My Pitch for 'Shrek 5'
Please find enclosed my treatment for the as-of-yet-untitled Shrek 5. I've heard about your intentions to continue the franchise, and I thought I could alleviate some of the hassle that comes with creating the next installment in the greatest franchise of all time. Please note that this is a rough draft from a superfan, I waited in line for Shrek 4-D at Universal Studios Orlando for almost three hours so believe me when I say that I know my lore.
I hope you enjoy the following treatment and get back to me at email@example.com
It's been almost a decade since the events of Shrek Forever After...
Fergus, Farkle and Felicia are all beginning their inevitable descent into the terrors of ogre pubert, but for the moment we open on a quiet fishing trip between Shrek, Donkey and Puss. Shrek's ears have begun to dip in age and his spots may have darkened but he's still the same old ogre we've all come to love. Donkey's quiet. Too quiet.
"This is nice" Shrek exhales as he leans against the back of the boat, raising the other side out the water as Puss awkwardly pats some of the fish that rise to the surface. They're fathers now. They've matured. Shrek questions Puss' fatherhood and he recalls dozens of previous relationships and how he could have 'thousands of offspring' he didn't even know about - perhaps we even see fleeting glances of his escapades across the world, Zorro-style. Shrek shudders at the thought.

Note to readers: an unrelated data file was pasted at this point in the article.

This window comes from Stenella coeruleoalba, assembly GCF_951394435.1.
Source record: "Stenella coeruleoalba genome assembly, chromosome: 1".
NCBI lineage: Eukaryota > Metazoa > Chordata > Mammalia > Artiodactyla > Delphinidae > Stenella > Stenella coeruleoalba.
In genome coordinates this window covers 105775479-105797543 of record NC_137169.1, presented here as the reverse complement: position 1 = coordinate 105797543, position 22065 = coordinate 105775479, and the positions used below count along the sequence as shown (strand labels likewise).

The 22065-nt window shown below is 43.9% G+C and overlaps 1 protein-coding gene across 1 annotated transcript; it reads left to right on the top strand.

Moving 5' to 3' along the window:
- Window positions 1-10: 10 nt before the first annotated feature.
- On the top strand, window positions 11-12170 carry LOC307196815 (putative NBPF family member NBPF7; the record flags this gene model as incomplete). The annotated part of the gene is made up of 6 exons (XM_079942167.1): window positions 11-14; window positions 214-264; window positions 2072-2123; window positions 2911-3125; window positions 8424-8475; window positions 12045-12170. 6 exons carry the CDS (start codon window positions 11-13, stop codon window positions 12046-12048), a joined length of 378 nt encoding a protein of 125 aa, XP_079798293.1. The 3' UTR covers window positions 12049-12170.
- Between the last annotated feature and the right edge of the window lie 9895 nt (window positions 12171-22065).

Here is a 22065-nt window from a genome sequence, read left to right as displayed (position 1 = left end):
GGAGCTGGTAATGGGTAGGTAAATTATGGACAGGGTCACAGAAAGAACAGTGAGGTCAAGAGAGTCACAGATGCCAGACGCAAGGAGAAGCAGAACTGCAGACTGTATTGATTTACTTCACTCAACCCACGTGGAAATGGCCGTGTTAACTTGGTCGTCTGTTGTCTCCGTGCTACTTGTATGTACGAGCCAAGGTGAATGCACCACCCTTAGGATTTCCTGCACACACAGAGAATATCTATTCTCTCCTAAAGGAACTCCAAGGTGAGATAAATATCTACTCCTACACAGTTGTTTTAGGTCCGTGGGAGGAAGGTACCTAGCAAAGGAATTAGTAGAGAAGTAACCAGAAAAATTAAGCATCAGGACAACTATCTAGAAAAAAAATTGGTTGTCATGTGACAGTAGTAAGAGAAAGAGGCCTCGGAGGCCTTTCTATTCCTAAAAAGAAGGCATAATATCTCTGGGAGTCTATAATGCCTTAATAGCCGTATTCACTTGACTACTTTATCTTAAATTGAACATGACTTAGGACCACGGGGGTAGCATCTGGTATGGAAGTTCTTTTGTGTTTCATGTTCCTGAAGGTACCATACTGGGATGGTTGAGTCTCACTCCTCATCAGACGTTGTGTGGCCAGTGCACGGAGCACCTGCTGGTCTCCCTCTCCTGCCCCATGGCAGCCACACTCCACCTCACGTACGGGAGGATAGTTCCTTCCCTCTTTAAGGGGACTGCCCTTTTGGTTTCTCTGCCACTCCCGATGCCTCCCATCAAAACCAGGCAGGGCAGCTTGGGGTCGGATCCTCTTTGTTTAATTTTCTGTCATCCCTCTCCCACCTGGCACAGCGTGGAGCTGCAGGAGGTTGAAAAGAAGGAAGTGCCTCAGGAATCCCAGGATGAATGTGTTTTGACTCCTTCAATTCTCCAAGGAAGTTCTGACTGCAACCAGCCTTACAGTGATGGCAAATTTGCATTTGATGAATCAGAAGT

"Aaaaand done. TOLD you I could keep quiet for a whole minute!" Donkey states proudly. He may be a little grey around the mouth but he's still the same annoying Donkey.
After a brief back-and-forth (classic Shrek and the gang), Dragon soars in from above with Fiona and the kids. They're all going on holiday. Thus begins an opening montage (much like the one we got in Shrek 2) only this time there's an emphasis on the familial aspect. Cue some wacky vignettes, maybe the gang visit a racetrack and Donkeys wins the race - upsetting all the pundits who've rigged it so that the tortoise actually beats the hare - little classic plays on well-worn stories like the series is great at. It's all very wholesome, whilst at the same time after events/fun Shrek keeps running out of breath or becoming tired.
He's getting on in years.
The montage ends with Shrek at his most content, watching the kids from inside as he and Fiona sit together by a roaring fire. At some point during the opening montage it becomes abundantly clear that through the fun and mayhem the group are seen to be having, the general public don't take a liking to it. When the ogres return back to the swamp, looking forward to some more peace and quiet, an old friend shows up. Yes, it's Artie! The current ruling king of Far Far Away as decreed by Shrek in Shrek the Third. He's here with some concerning news. He asks the ogres if they've seen what people have been saying about them on a haunting new service called - social media.